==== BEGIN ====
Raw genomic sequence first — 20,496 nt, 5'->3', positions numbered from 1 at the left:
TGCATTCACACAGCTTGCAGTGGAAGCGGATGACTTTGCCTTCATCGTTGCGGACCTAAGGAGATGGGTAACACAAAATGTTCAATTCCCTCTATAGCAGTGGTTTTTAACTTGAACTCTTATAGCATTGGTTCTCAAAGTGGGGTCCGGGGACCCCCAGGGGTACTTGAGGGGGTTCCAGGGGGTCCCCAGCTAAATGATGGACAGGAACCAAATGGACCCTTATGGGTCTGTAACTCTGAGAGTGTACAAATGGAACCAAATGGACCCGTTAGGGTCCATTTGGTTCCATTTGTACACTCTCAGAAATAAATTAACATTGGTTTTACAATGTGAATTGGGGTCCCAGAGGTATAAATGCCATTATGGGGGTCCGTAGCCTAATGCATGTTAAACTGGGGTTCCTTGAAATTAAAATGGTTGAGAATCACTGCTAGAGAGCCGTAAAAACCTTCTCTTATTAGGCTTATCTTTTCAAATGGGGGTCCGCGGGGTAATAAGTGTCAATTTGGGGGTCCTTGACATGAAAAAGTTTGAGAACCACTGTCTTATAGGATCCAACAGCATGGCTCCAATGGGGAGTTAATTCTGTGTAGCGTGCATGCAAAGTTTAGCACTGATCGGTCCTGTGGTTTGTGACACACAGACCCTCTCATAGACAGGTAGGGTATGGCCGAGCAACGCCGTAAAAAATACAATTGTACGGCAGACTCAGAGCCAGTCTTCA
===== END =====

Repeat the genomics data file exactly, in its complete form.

Raw genomic sequence first — 20,496 nt, 5'->3', positions numbered from 1 at the left:
TGCATTCACACAGCTTGCAGTGGAAGCGGATGACTTTGCCTTCATCGTTGCGGACCTAAGGAGATGGGTAACACAAAATGTTCAATTCCCTCTATAGCAGTGGTTTTTAACTTGAACTCTTATAGCATTGGTTCTCAAAGTGGGGTCCGGGGACCCCCAGGGGTACTTGAGGGGGTTCCAGGGGGTCCCCAGCTAAATGATGGACAGGAACCAAATGGACCCTTATGGGTCTGTAACTCTGAGAGTGTACAAATGGAACCAAATGGACCCGTTAGGGTCCATTTGGTTCCATTTGTACACTCTCAGAAATAAATTAACATTGGTTTTACAATGTGAATTGGGGTCCCAGAGGTATAAATGCCATTATGGGGGTCCGTAGCCTAATGCATGTTAAACTGGGGTTCCTTGAAATTAAAATGGTTGAGAATCACTGCTAGAGAGCCGTAAAAACCTTCTCTTATTAGGCTTATCTTTTCAAATGGGGGTCCGCGGGGTAATAAGTGTCAATTTGGGGGTCCTTGACATGAAAAAGTTTGAGAACCACTGTCTTATAGGATCCAACAGCATGGCTCCAATGGGGAGTTAATTCTGTGTAGCGTGCATGCAAAGTTTAGCACTGATCGGTCCTGTGGTTTGTGACACACAGACCCTCTCATAGACAGGTAGGGTATGGCCGAGCAACGCCGTAAAAAATACAATTGTACGGCAGACTCAGAGCCAGTCTTCA